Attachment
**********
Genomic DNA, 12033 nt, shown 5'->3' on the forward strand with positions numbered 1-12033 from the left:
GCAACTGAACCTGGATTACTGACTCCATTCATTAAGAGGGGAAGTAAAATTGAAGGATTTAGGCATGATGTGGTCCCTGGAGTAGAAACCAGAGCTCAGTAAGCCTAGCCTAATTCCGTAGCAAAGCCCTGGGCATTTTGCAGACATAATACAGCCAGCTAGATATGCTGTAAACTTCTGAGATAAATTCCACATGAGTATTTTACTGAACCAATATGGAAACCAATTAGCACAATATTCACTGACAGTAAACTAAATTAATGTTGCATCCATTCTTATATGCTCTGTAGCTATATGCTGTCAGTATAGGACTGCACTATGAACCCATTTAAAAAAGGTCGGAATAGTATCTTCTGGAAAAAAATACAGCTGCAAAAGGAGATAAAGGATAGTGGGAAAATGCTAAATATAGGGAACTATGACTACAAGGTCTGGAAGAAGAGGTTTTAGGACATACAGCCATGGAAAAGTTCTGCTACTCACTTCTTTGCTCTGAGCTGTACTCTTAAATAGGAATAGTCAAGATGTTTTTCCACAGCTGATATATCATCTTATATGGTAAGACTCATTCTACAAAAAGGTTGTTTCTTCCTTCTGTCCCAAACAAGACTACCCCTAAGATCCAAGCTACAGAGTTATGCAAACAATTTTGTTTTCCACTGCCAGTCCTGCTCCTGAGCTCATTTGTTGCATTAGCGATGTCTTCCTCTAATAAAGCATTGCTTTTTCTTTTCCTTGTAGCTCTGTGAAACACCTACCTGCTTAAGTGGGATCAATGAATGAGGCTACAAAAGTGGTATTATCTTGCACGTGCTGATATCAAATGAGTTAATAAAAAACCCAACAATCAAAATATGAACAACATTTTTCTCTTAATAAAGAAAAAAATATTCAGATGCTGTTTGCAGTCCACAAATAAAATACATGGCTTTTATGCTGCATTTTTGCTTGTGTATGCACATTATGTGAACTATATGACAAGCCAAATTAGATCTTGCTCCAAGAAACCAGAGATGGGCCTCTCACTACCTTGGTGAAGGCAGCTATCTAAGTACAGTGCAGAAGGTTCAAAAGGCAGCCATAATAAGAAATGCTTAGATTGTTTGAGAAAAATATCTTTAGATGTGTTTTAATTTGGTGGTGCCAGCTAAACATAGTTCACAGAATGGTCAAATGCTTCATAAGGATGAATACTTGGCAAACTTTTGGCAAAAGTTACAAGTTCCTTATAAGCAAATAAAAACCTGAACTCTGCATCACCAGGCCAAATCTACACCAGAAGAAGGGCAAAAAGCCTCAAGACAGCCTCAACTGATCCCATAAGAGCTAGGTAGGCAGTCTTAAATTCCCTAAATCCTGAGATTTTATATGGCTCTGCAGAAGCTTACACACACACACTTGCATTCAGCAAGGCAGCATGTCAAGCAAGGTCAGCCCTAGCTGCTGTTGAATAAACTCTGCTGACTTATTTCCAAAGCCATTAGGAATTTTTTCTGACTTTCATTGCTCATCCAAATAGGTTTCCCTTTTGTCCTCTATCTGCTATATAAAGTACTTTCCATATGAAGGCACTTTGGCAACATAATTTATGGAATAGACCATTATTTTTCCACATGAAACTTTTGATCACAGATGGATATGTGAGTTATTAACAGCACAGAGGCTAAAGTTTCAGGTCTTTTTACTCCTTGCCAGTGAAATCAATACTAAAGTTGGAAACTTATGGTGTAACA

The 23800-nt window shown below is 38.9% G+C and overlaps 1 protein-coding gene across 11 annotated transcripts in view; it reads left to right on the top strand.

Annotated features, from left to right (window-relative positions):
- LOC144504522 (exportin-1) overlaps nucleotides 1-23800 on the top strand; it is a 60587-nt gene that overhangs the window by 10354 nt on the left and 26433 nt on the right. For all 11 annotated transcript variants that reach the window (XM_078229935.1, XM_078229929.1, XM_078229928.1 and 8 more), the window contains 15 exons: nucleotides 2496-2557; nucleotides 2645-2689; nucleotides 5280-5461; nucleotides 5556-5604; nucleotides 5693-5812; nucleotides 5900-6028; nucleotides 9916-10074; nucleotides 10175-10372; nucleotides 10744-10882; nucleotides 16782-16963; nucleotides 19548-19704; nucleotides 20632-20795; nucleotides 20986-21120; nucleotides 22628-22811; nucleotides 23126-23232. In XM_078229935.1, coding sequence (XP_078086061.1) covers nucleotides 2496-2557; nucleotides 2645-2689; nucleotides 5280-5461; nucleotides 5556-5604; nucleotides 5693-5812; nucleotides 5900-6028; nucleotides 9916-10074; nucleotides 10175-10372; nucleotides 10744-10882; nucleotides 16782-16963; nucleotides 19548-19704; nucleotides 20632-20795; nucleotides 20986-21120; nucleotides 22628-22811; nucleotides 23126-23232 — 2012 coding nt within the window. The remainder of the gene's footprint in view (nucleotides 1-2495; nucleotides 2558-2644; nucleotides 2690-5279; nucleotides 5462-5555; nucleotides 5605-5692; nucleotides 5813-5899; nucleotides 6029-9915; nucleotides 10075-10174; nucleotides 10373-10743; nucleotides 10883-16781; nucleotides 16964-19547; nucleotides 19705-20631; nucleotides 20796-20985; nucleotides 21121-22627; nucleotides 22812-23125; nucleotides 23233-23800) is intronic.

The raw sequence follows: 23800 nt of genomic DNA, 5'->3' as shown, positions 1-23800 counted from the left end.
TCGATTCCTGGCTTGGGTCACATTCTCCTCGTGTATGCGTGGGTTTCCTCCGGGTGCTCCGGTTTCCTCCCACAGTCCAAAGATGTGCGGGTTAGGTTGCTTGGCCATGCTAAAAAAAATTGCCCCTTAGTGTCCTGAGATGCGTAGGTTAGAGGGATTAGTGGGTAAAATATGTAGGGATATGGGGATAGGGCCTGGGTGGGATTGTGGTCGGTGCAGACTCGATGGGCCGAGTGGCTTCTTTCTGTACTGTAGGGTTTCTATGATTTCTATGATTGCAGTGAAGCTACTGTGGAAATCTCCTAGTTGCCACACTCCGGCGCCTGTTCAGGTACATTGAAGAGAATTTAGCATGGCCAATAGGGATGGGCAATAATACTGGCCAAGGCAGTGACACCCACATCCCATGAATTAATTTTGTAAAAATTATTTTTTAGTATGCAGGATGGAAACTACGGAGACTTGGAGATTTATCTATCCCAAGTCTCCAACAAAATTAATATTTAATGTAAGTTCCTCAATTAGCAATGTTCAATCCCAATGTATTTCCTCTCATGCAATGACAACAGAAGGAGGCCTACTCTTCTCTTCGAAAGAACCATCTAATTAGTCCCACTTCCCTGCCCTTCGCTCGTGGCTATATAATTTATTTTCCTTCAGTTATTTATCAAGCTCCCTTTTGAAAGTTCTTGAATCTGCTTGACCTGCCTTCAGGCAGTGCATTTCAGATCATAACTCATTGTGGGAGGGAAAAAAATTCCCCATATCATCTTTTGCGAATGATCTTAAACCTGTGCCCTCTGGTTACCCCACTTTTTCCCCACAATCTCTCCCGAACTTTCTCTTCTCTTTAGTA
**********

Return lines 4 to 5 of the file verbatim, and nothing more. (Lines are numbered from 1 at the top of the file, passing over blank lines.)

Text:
Annotated features, from left to right (window-relative positions):
- LOC144504522 (exportin-1) overlaps nucleotides 1-23800 on the top strand; it is a 60587-nt gene that overhangs the window by 10354 nt on the left and 26433 nt on the right. For all 11 annotated transcript variants that reach the window (XM_078229935.1, XM_078229929.1, XM_078229928.1 and 8 more), the window contains 15 exons: nucleotides 2496-2557; nucleotides 2645-2689; nucleotides 5280-5461; nucleotides 5556-5604; nucleotides 5693-5812; nucleotides 5900-6028; nucleotides 9916-10074; nucleotides 10175-10372; nucleotides 10744-10882; nucleotides 16782-16963; nucleotides 19548-19704; nucleotides 20632-20795; nucleotides 20986-21120; nucleotides 22628-22811; nucleotides 23126-23232. In XM_078229935.1, coding sequence (XP_078086061.1) covers nucleotides 2496-2557; nucleotides 2645-2689; nucleotides 5280-5461; nucleotides 5556-5604; nucleotides 5693-5812; nucleotides 5900-6028; nucleotides 9916-10074; nucleotides 10175-10372; nucleotides 10744-10882; nucleotides 16782-16963; nucleotides 19548-19704; nucleotides 20632-20795; nucleotides 20986-21120; nucleotides 22628-22811; nucleotides 23126-23232 — 2012 coding nt within the window. The remainder of the gene's footprint in view (nucleotides 1-2495; nucleotides 2558-2644; nucleotides 2690-5279; nucleotides 5462-5555; nucleotides 5605-5692; nucleotides 5813-5899; nucleotides 6029-9915; nucleotides 10075-10174; nucleotides 10373-10743; nucleotides 10883-16781; nucleotides 16964-19547; nucleotides 19705-20631; nucleotides 20796-20985; nucleotides 21121-22627; nucleotides 22812-23125; nucleotides 23233-23800) is intronic.